In rebuttal Respondent argued that the case was novel involving constitutional rights of the respondent. It was the first of its kind in Uganda, and created a new authority being followed in other cases. The case of Republic v. The Minister of Agriculture (2006) 1 EA 359 exparte W. Nguguna & Others held that novelty was the main fact to consider in the taxation.
I have carefully looked at the facts of Misc. Cause 0095/2012- the Review application and indeed agree that the issues before court were of great importance. I also acknowledge the principles laid down to guide courts in awards of costs in all cases quoted by all parties. Having regard to the facts, and the law, and aware of the provisions of Schedule 6 of the Advocates remunerations and taxation of costs rules, referred to by appellants, I find that the award was excessive. The schedule (6) of the Advocates rules and cases above, can guide court to reach a justifiable fee. The schedule provides that the least fees that could have been allowed is shs.150,000/=. However this was a complex, novel, highly involving matter. If one is to consider the above facts, assuming that they are treated with 100% level of importance I would consider that if I took the lowest amount and multiplied it 100 times, i.e. (150,000) x (100) = 15,000,000/=.
In my view the figure of 15,000,000/= per Advocates is reasonable. Each Advocate will be allowed shs.15,000,000/= hence shs. 30,000,000/= is allowed for both counsel instead of 80,000,000/= allowed by the taxing master.
Ground 4therefore succeeds within terms as indicated above.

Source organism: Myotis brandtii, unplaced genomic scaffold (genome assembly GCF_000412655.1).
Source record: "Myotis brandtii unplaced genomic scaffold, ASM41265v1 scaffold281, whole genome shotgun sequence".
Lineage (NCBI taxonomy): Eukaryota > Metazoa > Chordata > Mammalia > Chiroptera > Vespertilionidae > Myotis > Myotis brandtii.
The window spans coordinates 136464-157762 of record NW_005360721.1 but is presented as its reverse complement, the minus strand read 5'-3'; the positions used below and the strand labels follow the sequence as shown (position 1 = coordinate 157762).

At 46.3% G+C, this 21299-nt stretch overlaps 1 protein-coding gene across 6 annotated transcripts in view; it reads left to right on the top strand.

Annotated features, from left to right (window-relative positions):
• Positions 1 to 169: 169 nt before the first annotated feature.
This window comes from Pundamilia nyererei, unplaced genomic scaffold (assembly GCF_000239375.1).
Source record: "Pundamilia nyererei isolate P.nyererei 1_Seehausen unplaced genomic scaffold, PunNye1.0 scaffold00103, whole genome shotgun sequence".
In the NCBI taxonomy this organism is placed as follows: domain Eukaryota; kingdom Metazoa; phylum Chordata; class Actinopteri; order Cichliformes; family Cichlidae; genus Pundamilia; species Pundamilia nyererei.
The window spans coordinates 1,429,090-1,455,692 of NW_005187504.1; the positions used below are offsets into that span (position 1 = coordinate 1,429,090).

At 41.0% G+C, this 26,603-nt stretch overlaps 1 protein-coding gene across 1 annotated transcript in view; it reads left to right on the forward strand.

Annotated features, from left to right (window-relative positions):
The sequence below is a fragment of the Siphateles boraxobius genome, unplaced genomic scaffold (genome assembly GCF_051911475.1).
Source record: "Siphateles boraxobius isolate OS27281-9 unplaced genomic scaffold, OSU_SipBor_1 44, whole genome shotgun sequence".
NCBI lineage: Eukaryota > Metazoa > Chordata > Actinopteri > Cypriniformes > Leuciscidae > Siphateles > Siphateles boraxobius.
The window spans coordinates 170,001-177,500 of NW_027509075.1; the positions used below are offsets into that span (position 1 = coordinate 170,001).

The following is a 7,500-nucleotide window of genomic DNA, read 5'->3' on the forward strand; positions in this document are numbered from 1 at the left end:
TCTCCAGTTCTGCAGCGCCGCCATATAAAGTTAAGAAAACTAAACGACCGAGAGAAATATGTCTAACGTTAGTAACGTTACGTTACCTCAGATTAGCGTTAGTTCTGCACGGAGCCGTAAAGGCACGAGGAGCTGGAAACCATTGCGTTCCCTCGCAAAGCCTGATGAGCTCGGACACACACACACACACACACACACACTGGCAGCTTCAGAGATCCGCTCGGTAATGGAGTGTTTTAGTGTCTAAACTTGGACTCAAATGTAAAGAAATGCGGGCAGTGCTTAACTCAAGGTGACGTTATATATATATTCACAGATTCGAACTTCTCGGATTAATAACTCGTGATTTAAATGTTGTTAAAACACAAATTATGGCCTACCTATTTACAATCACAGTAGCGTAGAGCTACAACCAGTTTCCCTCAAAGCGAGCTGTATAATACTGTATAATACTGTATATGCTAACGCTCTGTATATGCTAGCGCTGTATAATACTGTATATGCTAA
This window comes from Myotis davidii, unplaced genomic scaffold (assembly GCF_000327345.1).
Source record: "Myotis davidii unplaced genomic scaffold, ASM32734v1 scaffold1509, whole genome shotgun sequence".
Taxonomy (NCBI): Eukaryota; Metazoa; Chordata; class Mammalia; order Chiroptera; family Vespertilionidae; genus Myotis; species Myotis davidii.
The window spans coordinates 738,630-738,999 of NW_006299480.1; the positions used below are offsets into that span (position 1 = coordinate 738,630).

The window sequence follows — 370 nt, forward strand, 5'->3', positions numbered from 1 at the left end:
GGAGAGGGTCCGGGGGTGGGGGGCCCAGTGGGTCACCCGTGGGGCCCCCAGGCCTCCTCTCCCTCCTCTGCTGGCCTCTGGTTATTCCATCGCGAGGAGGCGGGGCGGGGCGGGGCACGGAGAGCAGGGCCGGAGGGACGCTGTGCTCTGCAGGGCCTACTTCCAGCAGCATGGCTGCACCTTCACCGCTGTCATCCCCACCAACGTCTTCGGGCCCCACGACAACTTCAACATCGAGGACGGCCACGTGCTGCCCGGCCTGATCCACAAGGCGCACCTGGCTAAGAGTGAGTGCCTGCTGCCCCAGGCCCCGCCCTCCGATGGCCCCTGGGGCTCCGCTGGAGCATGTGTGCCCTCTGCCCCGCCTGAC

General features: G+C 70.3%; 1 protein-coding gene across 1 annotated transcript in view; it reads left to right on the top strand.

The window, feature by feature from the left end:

Ground 5 was discussed under the issue whether the taxing master erred when she awarded taxed costs against 1st Appellant to the Respondents in paragraphs 4, 6, 7, 8, 9, 10, 11, and 12 which had been consented to be granted in Respondent’s bill of costs against 2nd appellant irregularly filed. The items which are complained of in my view are items which as explained by the Respondent in his affidavit in reply, Mr. Ouma Adea paragraphs 12, 13, 14, and submissions of respondents on page 6, and also page 3 of the ruling, shows that the items were consented to.
As to apportionment, costs always follow the event. See section 27 of the Civil Procedure Act. The aim of costs is to reimburse the parties for expenses they have been put into as a result of the litigation.
According to available literature, where there are multiple defendants….
Apportionment, costs follow the event.
Where there are multiple defendants each defendant should bear the costs of reimbursing the plaintiff for costs that their mischief occasioned to the plaintiff. Where the mischief led the plaintiff to consider separate retainers, these are recoverable from each defendant but only to the extent as presented in the bill of costs, and to the extent of the taxation principles. I am persuaded by the South Wales position i.e;